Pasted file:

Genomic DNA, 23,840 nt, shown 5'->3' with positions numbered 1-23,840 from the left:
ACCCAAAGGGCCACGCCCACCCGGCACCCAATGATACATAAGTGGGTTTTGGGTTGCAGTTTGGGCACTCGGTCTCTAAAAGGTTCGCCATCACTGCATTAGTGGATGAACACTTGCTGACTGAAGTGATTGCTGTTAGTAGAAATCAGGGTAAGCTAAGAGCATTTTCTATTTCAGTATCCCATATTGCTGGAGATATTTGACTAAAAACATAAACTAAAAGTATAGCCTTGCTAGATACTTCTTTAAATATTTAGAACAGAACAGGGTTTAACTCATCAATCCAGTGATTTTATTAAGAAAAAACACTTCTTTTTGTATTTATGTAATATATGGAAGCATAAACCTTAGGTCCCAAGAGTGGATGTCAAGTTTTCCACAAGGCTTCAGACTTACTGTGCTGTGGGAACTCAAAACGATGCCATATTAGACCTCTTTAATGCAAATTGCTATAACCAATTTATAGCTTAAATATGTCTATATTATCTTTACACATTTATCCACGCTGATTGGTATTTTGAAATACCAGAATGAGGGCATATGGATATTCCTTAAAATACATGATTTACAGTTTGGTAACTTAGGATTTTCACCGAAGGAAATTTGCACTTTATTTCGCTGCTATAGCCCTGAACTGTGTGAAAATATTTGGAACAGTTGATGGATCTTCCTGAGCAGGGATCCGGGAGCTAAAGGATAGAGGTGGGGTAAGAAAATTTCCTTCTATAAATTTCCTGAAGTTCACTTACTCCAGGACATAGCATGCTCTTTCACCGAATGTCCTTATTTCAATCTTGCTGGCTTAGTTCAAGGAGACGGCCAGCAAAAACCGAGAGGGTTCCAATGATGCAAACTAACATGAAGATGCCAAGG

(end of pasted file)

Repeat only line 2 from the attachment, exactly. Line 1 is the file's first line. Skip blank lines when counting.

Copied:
ACCCAAAGGGCCACGCCCACCCGGCACCCAATGATACATAAGTGGGTTTTGGGTTGCAGTTTGGGCACTCGGTCTCTAAAAGGTTCGCCATCACTGCATTAGTGGATGAACACTTGCTGACTGAAGTGATTGCTGTTAGTAGAAATCAGGGTAAGCTAAGAGCATTTTCTATTTCAGTATCCCATATTGCTGGAGATATTTGACTAAAAACATAAACTAAAAGTATAGCCTTGCTAGATACTTCTTTAAATATTTAGAACAGAACAGGGTTTAACTCATCAATCCAGTGATTTTATTAAGAAAAAACACTTCTTTTTGTATTTATGTAATATATGGAAGCATAAACCTTAGGTCCCAAGAGTGGATGTCAAGTTTTCCACAAGGCTTCAGACTTACTGTGCTGTGGGAACTCAAAACGATGCCATATTAGACCTCTTTAATGCAAATTGCTATAACCAATTTATAGCTTAAATATGTCTATATTATCTTTACACATTTATCCACGCTGATTGGTATTTTGAAATACCAGAATGAGGGCATATGGATATTCCTTAAAATACATGATTTACAGTTTGGTAACTTAGGATTTTCACCGAAGGAAATTTGCACTTTATTTCGCTGCTATAGCCCTGAACTGTGTGAAAATATTTGGAACAGTTGATGGATCTTCCTGAGCAGGGATCCGGGAGCTAAAGGATAGAGGTGGGGTAAGAAAATTTCCTTCTATAAATTTCCTGAAGTTCACTTACTCCAGGACATAGCATGCTCTTTCACCGAATGTCCTTATTTCAATCTTGCTGGCTTAGTTCAAGGAGACGGCCAGCAAAAACCGAGAGGGTTCCAATGATGCAAACTAACATGAAGATGCCAAGG